What is functional programming, and why does it matter?
Here is a blog post which answers these questions in simple language, outlining the most important principles of functional programming, and how they add up to a really powerful set of tools.
Being built on the mathematical foundations of lambda calculus, functional programming introduces a couple of foundational concepts:
- Higher order functions
- Immutable data
- Pure functions
Let’s go over them one by one and try to see the benefits they bring.
Higher Order Functions
In functional languages the function is the main building block of your code. The same way you can create and pass around objects in an object-oriented language, in a functional language you can create and pass around functions. Simply put:
A function can be created and then assigned to a variable, or passed as an argument of another function.
A higher order function is one that can accept another function as its argument.
This is a very powerful concept which allows for a natural implementation of inversion of control, which is one of the most important design principles in software development.
One can say that the object-oriented design patterns such as:
are just workarounds for the lack of support for higher order functions in traditional OO languages.
In functional programming everything is built around composing simple functions together to build complex behavior. You can see a beautiful example of that in the Elixir programming language and the documentation for the Enum module.
In short: when we want to change the state of an object, we first make a copy of the original object, and than we apply the changes to the copy instead.
It is much easier to reason about code this way. For example:
When we pass something as an argument of a function, we expect that in the body of the function this argument has that same value we just passed in. Simple enough? Keep reading…
In most programming languages, when we pass an object as an argument of a function, we are actually just passing a reference to that object, not its value. This doesn’t guarantee our initial assumption.
What if our program has 2 different threads, and they both hold a reference to a single object? Let’s say this object represents a person with the name “Alice Appleseed”. The following can happen:
- Thread A calls the function query_database, and passes the reference to “Alice Appleseed”, in order to get some more data about this person.
- In the middle of function query_database, thread A get’s paused, and thread B is started.
- Thread B modifies “Alice Appleseed” and sets the name of this person to “Bob”.
- Thread A continues from where it left off, and all the sudden, the name of this person is not “Alice” but “Bob”.
- The query sent to the database doesn’t return any results, because we actually searched for “Bob Appleseed” instead of “Alice Appleseed”.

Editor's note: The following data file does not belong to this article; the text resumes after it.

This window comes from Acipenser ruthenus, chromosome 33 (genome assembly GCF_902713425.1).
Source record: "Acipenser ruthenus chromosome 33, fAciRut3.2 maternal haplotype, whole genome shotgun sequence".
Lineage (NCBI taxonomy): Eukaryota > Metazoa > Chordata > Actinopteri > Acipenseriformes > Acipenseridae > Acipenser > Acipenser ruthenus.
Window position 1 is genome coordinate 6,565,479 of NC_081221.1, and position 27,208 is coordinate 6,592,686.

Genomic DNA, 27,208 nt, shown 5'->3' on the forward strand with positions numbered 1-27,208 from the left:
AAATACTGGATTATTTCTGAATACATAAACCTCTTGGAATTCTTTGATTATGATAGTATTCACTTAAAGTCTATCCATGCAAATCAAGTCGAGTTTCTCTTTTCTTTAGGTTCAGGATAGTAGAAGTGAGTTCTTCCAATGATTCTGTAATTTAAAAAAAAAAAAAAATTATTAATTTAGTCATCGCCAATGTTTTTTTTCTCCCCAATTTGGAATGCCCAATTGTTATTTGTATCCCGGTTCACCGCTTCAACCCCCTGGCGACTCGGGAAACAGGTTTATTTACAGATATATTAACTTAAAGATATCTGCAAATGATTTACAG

I would like to point out some of the things that make this kind of bug a really difficult problem:
- Our code didn’t throw any errors, so it most likely passes developer’s tests.
- The bug happens only once in a while, because it requires the query_database function to be interrupted at a very specific spot. So the code has most probably passed through the QA as well.
- The code works for most of our production users too.
- However, every now and then there is an error, that happens to only some of our clients, and is very hard to reproduce in development.
Having this kind of error will cause some of the frustrated clients to stop using our application.
If we want to avoid this kind of problem, we must be able to rely that something else will not change our data without giving any warning.
It turns out that the simplest solutions are always the best, and this is no exception. Making a copy of the data is in fact the best way to keep this guarantee. Thankfully there are programming languages that provide us with mechanisms to do this out of the box.
A function simply expresses a mapping or a relation between the input and the output. As simple or as complex that mapping may be, we should still follow some rules to avoid shooting ourselves in the foot.
There are only two rules about pure functions:
- Given a particular input twice, a pure function will return the same output both times.
- While figuring out how to return the output, a pure function will never prevent another function from following the first rule.
In most programming languages these two rules boil down to a single rule:
A pure function will never change global state.
This means that you never actually transform any data. You as a programmer just have to find the relations between different objects, and then write functions to express those relations in code.
Benefits of Functional Programming
Knowing that a function will consistently return the same result given the same set of inputs allows you to use and test that function as a black box.
Parallelization of your code becomes very simple. Once you know that all you need in order to invoke a function is the parameters you need to pass, then you can run that function on another machine or multiple machines, without having to recreate the global state of the application around it.
Multithreaded applications never have to deal with the producer - consumer problem. Instead threads interact by passing messages. Messages can be queued and are by definition non-blocking. The Elixir programming language takes advantage of this in a big way.
The code becomes modular and simple to reason about, which improves productivity of the developer team and the reliability of the end product.